Srinagar, July 07, 2014 (PPI-OT): In occupied Kashmir, even though there is barrage of Indian soap operas aired on satellite channels, Pakistani serials are gaining popularity among Kashmiris particularly the youngsters.
The enthusiasm among youth has got a new boost after Indian TV channel, Zee Entertainment Enterprises Limited (Zeel), began to showcase Pakistani dramas from June 23.
These Pakistani dramas have generated huge response. For instance, the Facebook fan page of one of the serials ‘Zindagi Gulzar Hai’ asked how many Indians fans are watching the show. In minutes it generated a huge response of 71,763 ‘likes’ from the Indian fans, according to media reports.
‘Zindagi Gulzar Hai’ is aired Monday to Sunday at 8 pm; ‘Aunn Zara’ from Monday to Sunday at 8:55 pm, and ‘Kitne Girhain Baaki Hain’ from Monday to Sunday at 10:15 pm. And there are still many Pakistani serials which the channel will be soon airing, including some of the highest rated shows like ‘Humsafar’ (23 episodes), ‘Kahi An Kahi’ (23 episodes), ‘Meeray Qatil Meray Dildar’ (26 episodes), ‘Ishq Junoon Dewangi’ (21 episodes), and ‘Ishq Gumshuda’ (21 episodes).
Meanwhile, many Kashmiri youngsters have the copies of these serials in their laptops and pen drives and pass it on to their mates.
The youngsters who watch the Pakistani serials not only praise the story but also say that the content is such that it leaves an impact on the audience. “If you watch ‘Daastan’, for example, one is able to understand the historical process that created Pakistan and how it impacted lives of many,” said Sadaf Khursheed, a mass media student.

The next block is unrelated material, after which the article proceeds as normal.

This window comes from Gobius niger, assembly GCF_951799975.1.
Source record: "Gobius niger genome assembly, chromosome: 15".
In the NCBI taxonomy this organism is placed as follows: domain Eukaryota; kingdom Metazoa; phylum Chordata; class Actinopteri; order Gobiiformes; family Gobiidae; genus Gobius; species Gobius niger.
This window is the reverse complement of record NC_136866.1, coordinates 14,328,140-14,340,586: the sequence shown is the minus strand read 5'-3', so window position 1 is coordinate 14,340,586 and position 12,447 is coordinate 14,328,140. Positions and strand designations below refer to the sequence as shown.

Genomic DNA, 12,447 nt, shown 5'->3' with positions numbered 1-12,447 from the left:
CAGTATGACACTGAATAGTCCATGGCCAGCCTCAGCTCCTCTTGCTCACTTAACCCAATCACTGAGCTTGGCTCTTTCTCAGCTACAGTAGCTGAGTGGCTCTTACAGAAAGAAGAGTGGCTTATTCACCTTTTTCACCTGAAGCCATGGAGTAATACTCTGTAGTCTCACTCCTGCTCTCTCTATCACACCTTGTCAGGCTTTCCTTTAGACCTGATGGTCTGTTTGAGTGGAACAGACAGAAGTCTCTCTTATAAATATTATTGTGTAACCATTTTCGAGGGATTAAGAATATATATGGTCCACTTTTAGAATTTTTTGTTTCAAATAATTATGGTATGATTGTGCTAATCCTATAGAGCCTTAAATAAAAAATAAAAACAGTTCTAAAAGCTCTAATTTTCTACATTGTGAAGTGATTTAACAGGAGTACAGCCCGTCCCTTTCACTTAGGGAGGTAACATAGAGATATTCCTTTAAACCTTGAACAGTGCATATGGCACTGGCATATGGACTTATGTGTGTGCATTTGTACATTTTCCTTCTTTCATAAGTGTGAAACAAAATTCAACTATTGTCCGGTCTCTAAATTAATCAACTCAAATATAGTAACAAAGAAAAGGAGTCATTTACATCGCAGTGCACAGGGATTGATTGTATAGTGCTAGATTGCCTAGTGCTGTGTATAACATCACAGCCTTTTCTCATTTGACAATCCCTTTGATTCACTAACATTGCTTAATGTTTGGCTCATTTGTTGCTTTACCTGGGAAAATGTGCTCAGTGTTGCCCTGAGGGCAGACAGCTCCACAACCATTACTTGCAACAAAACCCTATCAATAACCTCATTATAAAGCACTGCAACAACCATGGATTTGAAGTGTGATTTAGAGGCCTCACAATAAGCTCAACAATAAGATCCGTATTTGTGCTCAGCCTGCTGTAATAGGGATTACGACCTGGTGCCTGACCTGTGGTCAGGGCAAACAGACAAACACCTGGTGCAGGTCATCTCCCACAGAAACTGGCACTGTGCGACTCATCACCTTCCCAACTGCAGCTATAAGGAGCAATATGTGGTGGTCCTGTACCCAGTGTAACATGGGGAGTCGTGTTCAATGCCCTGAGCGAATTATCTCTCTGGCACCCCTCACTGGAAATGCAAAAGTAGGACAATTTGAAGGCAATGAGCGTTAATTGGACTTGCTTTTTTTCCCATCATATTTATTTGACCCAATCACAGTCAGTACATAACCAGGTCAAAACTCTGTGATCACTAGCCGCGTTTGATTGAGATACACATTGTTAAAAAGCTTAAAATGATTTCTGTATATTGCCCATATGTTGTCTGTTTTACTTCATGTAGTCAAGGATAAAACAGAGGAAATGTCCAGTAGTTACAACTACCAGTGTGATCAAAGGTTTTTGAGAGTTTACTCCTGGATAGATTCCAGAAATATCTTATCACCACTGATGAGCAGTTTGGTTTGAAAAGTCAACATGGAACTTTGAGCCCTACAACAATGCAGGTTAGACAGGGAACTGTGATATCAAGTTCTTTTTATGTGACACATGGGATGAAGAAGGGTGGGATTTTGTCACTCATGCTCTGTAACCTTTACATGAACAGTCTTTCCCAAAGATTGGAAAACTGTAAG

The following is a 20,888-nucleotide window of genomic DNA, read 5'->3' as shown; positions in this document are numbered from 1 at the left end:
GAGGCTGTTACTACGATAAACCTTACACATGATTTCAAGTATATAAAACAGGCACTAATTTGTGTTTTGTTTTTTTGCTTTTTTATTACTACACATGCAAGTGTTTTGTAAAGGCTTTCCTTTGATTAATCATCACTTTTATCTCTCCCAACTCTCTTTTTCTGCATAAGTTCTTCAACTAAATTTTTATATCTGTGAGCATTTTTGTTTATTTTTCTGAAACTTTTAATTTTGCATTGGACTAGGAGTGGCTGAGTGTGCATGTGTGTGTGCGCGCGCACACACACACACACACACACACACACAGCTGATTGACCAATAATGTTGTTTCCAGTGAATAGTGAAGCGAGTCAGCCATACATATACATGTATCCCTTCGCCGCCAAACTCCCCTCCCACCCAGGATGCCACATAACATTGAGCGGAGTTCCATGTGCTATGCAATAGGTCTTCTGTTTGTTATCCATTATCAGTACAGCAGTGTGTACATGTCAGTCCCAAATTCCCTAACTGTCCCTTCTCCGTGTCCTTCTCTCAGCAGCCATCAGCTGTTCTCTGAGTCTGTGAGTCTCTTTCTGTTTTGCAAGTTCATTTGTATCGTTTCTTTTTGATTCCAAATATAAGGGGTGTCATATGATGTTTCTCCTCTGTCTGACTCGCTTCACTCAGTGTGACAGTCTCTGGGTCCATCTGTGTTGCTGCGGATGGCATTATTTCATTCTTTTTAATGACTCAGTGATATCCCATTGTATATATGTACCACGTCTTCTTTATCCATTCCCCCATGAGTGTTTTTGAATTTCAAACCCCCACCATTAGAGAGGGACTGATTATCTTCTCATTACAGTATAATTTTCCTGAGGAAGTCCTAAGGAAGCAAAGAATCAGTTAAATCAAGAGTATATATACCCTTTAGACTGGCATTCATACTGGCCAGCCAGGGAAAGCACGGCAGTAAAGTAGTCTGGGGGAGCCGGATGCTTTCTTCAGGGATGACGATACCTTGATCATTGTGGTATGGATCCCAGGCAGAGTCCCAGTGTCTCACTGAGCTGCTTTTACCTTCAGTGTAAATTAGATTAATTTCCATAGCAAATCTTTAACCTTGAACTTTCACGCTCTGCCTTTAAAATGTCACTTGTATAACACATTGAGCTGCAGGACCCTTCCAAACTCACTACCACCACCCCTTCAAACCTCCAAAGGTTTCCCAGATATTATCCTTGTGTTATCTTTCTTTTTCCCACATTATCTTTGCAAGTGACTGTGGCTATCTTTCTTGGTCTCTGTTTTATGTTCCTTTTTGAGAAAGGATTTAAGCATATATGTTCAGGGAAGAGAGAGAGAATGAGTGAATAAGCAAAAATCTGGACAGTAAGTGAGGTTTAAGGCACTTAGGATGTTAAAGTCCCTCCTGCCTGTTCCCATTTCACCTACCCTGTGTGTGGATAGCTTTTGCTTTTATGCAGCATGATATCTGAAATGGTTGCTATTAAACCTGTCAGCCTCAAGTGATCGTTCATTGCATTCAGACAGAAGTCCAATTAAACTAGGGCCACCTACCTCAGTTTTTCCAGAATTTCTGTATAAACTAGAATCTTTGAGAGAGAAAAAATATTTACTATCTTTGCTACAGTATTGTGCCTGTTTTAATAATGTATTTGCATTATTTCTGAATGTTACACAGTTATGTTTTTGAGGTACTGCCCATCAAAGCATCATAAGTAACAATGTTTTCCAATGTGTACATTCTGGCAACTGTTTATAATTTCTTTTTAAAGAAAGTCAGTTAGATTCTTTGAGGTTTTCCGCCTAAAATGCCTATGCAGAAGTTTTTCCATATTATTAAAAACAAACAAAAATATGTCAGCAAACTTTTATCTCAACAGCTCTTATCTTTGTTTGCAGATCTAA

Sadaf said she cried when Bano (a character in ‘Daastan’) escapes successfully from the clutches of an Indian rapist to Pakistan and kisses the ground.” Experts say that Pakistani television serials enjoy a reputation for being classier than the Indian dramas. “They give a dream to live in,” says Tarique Butt, a filmmaker who heads ‘Associated Media’, a production house in Srinagar.
“Unless a drama drags its viewer into a fantasy world where he or she connects himself or herself with the character, it cannot succeed, and the Pakistani dramas on Hum TV or ARY have that effect of hooking up its viewers. Their class is international,” Tarique said. “As a filmmaker I know that if audience identifies itself with the character it means job is done. And Pakistani dramas have no match in this regard.”
Arshad Mushtaq, a theatre playwright and filmmaker, seconds Tarique. “Pakistani serials are brilliant. In their plot, story, direction and acting Indian dramas can’t even be compared.”
For more information, contact:
Kashmir Media Service
Phone: 92-51-4435548, 4435549